US20130055658A1 - Telescopic crane arm - Google Patents

Telescopic crane arm Download PDF

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Publication number
US20130055658A1
US20130055658A1 US13/605,185 US201213605185A US2013055658A1 US 20130055658 A1 US20130055658 A1 US 20130055658A1 US 201213605185 A US201213605185 A US 201213605185A US 2013055658 A1 US2013055658 A1 US 2013055658A1
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US
United States
Prior art keywords
tube
crane arm
boom
hydraulic line
crane
Prior art date
Legal status (The legal status is an assumption and is not a legal conclusion. Google has not performed a legal analysis and makes no representation as to the accuracy of the status listed.)
Abandoned
Application number
US13/605,185
Inventor
Johannes STEINDL
Current Assignee (The listed assignees may be inaccurate. Google has not performed a legal analysis and makes no representation or warranty as to the accuracy of the list.)
Epsilon Kran GmbH
Original Assignee
Epsilon Kran GmbH
Priority date (The priority date is an assumption and is not a legal conclusion. Google has not performed a legal analysis and makes no representation as to the accuracy of the date listed.)
Filing date
Publication date
Priority to EP11007266.7 priority Critical
Priority to EP11007266.7A priority patent/EP2568084B1/en
Application filed by Epsilon Kran GmbH filed Critical Epsilon Kran GmbH
Assigned to EPSILON KRAN GMBH. reassignment EPSILON KRAN GMBH. ASSIGNMENT OF ASSIGNORS INTEREST (SEE DOCUMENT FOR DETAILS). Assignors: STEINDL, JOHANNES
Publication of US20130055658A1 publication Critical patent/US20130055658A1/en
Abandoned legal-status Critical Current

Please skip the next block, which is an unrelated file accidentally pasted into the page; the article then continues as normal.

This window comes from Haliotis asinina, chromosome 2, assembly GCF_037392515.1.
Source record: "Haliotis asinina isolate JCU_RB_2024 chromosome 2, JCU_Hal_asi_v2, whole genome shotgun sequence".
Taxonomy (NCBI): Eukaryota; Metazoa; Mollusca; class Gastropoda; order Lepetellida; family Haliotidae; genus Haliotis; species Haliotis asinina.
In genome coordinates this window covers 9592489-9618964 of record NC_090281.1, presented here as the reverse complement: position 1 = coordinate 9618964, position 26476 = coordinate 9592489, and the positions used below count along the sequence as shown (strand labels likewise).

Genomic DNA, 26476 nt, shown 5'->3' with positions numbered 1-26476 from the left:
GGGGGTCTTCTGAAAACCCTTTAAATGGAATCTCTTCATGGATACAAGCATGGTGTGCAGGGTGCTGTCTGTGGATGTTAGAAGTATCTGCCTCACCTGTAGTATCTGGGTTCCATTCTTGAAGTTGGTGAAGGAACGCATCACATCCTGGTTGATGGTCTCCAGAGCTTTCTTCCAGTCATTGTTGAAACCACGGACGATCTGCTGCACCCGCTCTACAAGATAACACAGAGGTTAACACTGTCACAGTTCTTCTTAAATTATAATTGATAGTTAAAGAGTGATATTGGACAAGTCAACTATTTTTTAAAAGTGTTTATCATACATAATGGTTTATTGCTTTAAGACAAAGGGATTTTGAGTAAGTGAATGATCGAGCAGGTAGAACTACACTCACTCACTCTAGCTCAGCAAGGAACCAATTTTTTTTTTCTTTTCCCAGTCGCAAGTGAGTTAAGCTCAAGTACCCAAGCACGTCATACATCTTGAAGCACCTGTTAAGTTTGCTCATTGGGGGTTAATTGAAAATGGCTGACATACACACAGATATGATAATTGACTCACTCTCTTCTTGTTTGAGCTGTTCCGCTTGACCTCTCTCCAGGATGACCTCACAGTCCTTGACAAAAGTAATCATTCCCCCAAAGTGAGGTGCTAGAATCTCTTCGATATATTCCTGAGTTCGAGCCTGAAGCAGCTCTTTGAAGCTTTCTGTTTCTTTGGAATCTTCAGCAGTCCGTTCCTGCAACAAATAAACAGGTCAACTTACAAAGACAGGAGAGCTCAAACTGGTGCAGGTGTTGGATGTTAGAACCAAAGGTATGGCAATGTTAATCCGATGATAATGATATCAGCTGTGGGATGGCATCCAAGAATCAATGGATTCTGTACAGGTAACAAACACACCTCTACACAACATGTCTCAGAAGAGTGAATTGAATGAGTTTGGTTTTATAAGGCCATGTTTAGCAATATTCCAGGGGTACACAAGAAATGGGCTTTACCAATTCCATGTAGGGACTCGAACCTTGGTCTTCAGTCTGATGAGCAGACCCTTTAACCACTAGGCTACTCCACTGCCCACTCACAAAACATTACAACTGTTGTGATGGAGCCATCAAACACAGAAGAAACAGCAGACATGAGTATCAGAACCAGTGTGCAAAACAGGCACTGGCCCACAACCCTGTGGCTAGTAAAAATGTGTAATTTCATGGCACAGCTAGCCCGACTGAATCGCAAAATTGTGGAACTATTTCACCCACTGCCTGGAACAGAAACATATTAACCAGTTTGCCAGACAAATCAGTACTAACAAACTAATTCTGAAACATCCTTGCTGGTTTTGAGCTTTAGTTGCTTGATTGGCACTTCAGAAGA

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    • EFIXED CONSTRUCTIONS
    • E02HYDRAULIC ENGINEERING; FOUNDATIONS; SOIL SHIFTING
    • E02FDREDGING; SOIL-SHIFTING
    • E02F3/00Dredgers; Soil-shifting machines
    • E02F3/04Dredgers; Soil-shifting machines mechanically-driven
    • E02F3/28Dredgers; Soil-shifting machines mechanically-driven with digging tools mounted on a dipper- or bucket-arm, i.e. there is either one arm or a pair of arms, e.g. dippers, buckets
    • E02F3/30Dredgers; Soil-shifting machines mechanically-driven with digging tools mounted on a dipper- or bucket-arm, i.e. there is either one arm or a pair of arms, e.g. dippers, buckets with a dipper-arm pivoted on a cantilever beam, i.e. boom
    • E02F3/306Dredgers; Soil-shifting machines mechanically-driven with digging tools mounted on a dipper- or bucket-arm, i.e. there is either one arm or a pair of arms, e.g. dippers, buckets with a dipper-arm pivoted on a cantilever beam, i.e. boom with telescopic dipper-arm or boom
    • BPERFORMING OPERATIONS; TRANSPORTING
    • B66HOISTING; LIFTING; HAULING
    • B66CCRANES; LOAD-ENGAGING ELEMENTS OR DEVICES FOR CRANES, CAPSTANS, WINCHES, OR TACKLES
    • B66C13/00Other constructional features or details
    • B66C13/12Arrangements of means for transmitting pneumatic, hydraulic, or electric power to movable parts of devices
    • B66C13/14Arrangements of means for transmitting pneumatic, hydraulic, or electric power to movable parts of devices to load-engaging elements or motors associated therewith
    • BPERFORMING OPERATIONS; TRANSPORTING
    • B66HOISTING; LIFTING; HAULING
    • B66CCRANES; LOAD-ENGAGING ELEMENTS OR DEVICES FOR CRANES, CAPSTANS, WINCHES, OR TACKLES
    • B66C23/00Cranes comprising essentially a beam, boom, or triangular structure acting as a cantilever and mounted for translatory of swinging movements in vertical or horizontal planes or a combination of such movements, e.g. jib-cranes, derricks, tower cranes
    • B66C23/54Cranes comprising essentially a beam, boom, or triangular structure acting as a cantilever and mounted for translatory of swinging movements in vertical or horizontal planes or a combination of such movements, e.g. jib-cranes, derricks, tower cranes with pneumatic or hydraulic motors, e.g. for actuating jib-cranes on tractors